Over the years there has been emphasis on official, coach, and player behavior/relationships. Meanwhile there has been a growing concern for the inappropriate and unacceptable behavior of coaches, players, and spectators (i.e., threatening and abusive language toward officials). Spectators, coaches, and players have approached the court and locker rooms to confront officials, encroaching on places that should be secured as "off limits!" Officials can take initiative to minimize the escalation of potentially serious conflicts. Proactive measures by officials, game administrators, and other security personnel lead to fewer problems. Do not get caught up in believing that a bad situation will improve later in the game. Act as a team and do whatever is necessary by applying a fair and appropriate action to prevent or remedy a bad situation.
Upon arrival at the gymnasium the referee and/or the umpire, individually or as a crew, should introduce themselves to the game administrator (athletic director or school administrator). For future reference, make an effort to ascertain the overall availability and accessibility of game management personnel. Also discuss with them the supervision of spectator activities and what the plan should be to identify potentially unacceptable and theatening behavior. You should come out of this meeting with ideas for proactive efforts to correct inappropriate conduct.
Discuss with your partner potentially harmful coach, player, and spectator behavior by discussing prior incidents, team tendencies, rivalries, and personalities. Determine a course of action to be followed if necessary. What are the rules associated with dealing with coaches, players, bench personnel, or spectator behavior? When is it appropriate to enforce a rule and penalize those behaviors? Know your options in accordance with the rules. Decide upon a place to meet at the conclusion of the game (i.e., center court) and exit the gymnasium as a crew.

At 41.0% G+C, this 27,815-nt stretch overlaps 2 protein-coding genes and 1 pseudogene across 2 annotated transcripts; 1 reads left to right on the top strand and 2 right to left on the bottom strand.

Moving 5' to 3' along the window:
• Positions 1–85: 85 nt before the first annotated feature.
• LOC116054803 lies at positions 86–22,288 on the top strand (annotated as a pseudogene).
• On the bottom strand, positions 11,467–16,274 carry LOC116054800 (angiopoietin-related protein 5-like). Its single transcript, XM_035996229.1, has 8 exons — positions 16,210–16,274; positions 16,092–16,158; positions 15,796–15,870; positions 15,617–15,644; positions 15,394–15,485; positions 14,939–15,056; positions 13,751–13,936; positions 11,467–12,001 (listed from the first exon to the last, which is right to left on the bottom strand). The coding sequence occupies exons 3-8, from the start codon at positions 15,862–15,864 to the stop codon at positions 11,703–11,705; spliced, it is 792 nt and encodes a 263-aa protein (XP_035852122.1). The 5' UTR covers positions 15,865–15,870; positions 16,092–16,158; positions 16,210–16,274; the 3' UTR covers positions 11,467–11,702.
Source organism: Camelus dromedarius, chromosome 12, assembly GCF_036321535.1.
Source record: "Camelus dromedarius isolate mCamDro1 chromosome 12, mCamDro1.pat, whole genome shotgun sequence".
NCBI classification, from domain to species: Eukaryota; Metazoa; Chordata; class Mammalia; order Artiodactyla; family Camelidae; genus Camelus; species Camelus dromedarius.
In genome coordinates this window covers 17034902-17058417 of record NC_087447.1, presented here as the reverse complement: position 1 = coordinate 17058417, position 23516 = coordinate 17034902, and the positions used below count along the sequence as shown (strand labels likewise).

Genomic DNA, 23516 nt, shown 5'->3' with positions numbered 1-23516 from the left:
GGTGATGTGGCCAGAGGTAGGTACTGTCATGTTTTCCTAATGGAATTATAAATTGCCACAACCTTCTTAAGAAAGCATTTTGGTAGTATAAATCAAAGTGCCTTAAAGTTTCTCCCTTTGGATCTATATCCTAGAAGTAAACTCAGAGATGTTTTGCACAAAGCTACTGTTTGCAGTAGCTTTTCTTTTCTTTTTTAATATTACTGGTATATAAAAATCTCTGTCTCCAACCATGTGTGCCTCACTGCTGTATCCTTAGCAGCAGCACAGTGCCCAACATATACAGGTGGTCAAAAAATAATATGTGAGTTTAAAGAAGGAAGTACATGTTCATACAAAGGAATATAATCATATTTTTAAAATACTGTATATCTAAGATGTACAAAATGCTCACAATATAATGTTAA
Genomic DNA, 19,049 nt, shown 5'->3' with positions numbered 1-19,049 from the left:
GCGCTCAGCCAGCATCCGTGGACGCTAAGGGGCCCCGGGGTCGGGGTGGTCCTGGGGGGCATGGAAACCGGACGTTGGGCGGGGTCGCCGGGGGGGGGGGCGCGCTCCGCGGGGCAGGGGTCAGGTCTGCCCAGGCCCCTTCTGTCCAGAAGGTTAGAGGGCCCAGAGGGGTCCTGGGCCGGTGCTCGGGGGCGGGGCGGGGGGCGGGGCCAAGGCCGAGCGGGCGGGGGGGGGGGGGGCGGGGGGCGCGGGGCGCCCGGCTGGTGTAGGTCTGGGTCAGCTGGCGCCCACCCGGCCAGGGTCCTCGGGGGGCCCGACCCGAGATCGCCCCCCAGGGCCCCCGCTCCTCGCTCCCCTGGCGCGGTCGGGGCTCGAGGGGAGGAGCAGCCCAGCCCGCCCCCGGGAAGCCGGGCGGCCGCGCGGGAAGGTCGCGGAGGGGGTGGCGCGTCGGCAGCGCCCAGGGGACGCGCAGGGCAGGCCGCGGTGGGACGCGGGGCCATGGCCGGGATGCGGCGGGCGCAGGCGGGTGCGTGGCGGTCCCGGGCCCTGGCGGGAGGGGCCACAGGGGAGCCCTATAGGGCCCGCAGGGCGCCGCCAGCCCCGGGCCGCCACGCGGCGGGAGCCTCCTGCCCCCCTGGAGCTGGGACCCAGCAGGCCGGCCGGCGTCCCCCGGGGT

The official's locker room is to be used by working officials only. The locker room is not a place for visitors, friends, or fellow officials to congregate. Coaching staff personnel shall not be allowed to visit or interact with officials in the locker room. If coaches feel a need to discuss an issue with officials it must be done on the court with both coaches present.
As officials you will occasionally be required to identify problem spectators. The officiating crew has few options available in addressing this unpleasant situation. The official shall not talk to, gesture toward, or confront a spectator. The official’s action should be limited to seeking assistance from a game administrator and/or police. Allow the game administrator to deal with fans involved (warning, removal, etc.). As the game manager, it may be necessary for officials to delay the game until the unruly fan is removed.
Always work with game administrators and police to deal with or gain control of any incident. As a last resort and when necessary you may have to penalize for excessive unacceptable spectator behavior. You know what to do because you know the rules and discussed possible scenarios in your pregame.
As the end of the game approaches, officials should anticipate potential problems with coaches, players, or spectators. If game conditions warrant, officials should discuss their end-of-game procedure with game administrators and police. Agree on a plan that will maximize the safety and welfare of coaches, players, and officials. Include immediate measures such as an escort to the locker room with the administrator and/or police.